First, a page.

Very long O-antigen chains of Salmonella Paratyphi A inhibit inflammasome activation and pyroptotic cell death.
Mylona E., Sanchez-Garrido J., Hoang Thu TN., Dongol S., Karkey A., Baker S., Shenoy AR., Frankel G.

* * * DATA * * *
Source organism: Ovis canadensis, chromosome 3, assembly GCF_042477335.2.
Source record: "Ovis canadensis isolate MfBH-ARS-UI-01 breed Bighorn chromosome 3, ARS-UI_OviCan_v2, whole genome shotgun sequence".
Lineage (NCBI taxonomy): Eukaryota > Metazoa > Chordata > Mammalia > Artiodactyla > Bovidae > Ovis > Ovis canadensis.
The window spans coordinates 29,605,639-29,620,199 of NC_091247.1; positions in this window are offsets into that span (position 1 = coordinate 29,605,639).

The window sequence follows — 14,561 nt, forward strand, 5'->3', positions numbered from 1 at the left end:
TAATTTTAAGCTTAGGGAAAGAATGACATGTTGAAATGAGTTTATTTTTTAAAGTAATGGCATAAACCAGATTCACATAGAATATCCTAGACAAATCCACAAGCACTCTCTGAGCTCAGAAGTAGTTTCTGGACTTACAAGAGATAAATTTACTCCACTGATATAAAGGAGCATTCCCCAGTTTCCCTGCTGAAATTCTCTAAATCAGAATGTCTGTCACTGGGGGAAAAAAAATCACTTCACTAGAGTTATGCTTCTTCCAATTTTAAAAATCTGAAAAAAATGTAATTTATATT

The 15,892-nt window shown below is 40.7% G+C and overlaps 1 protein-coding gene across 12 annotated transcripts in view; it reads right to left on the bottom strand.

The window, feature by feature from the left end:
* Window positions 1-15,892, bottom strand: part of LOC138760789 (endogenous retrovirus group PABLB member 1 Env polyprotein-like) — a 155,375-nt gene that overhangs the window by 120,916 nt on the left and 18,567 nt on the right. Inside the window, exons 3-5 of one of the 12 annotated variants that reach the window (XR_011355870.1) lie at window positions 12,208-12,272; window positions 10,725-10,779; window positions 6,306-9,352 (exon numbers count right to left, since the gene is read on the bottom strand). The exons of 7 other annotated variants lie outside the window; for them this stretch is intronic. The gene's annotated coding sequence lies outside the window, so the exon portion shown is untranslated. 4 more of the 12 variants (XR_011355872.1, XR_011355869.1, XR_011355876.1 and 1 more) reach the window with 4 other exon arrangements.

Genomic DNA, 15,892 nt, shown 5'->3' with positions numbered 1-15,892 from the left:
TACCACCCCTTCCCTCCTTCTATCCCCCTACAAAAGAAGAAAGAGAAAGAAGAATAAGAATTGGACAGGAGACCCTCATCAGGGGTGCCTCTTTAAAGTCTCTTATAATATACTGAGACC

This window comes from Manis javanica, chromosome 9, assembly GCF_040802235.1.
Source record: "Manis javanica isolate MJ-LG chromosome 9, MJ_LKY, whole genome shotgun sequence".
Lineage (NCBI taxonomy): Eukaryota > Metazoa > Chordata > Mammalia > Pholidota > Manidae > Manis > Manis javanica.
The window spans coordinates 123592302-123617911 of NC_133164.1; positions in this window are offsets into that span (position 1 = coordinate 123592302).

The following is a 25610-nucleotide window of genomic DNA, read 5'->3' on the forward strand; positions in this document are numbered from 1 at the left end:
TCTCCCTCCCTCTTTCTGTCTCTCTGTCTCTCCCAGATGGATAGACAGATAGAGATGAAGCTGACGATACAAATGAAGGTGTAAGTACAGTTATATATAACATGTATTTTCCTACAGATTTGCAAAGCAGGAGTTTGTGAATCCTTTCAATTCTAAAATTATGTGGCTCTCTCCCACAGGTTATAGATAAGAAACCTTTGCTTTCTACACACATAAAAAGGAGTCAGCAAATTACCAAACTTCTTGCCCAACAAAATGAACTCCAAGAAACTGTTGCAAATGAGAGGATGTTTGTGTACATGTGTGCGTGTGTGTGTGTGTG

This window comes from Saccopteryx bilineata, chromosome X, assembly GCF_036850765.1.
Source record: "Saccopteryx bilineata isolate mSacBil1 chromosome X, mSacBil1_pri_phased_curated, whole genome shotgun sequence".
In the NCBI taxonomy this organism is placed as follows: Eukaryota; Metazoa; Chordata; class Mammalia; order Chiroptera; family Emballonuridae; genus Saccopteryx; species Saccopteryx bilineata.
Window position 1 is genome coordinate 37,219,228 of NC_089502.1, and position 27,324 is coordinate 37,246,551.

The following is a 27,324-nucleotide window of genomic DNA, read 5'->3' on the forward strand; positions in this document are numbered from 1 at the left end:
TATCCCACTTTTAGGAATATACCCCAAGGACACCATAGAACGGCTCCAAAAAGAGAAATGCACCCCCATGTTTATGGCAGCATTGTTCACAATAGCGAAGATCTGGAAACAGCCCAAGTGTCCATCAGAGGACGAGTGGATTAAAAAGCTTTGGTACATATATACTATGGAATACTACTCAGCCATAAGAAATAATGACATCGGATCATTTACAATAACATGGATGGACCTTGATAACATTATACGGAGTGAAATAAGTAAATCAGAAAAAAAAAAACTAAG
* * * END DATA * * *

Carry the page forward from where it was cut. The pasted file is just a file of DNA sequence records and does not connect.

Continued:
Salmonella Paratyphi A (SPtA) remains one of the leading causes of enteric (typhoid) fever. Yet, despite the recent increased rate of isolation from patients in Asia, our understanding of its pathogenesis is incomplete. Here we investigated inflammasome activation in human macrophages infected with SPtA. We found that SPtA induces GSDMD-mediated pyroptosis via activation of caspase-1, caspase-4 and caspase-8. Although we observed no cell death in the absence of a functional Salmonella pathogenicity island-1 (SPI-1) injectisome, HilA-mediated overexpression of the SPI-1 regulon enhances pyroptosis. SPtA expresses FepE, an LPS O-antigen length regulator, which induces the production of very long O-antigen chains. Using a ΔfepE mutant we established that the very long O-antigen chains interfere with bacterial interactions with epithelial cells and impair inflammasome-mediated macrophage cell death. Salmonella Typhimurium (STm) serovar has a lower FepE expression than SPtA, and triggers higher pyroptosis, conversely, increasing FepE expression in STm reduced pyroptosis. These results suggest that differential expression of FepE results in serovar-specific inflammasome modulation, which mirrors the pro- and anti-inflammatory strategies employed by STm and SPtA, respectively. Our studies point towards distinct mechanisms of virulence of SPtA, whereby it attenuates inflammasome-mediated detection through the elaboration of very long LPS O-polysaccharides.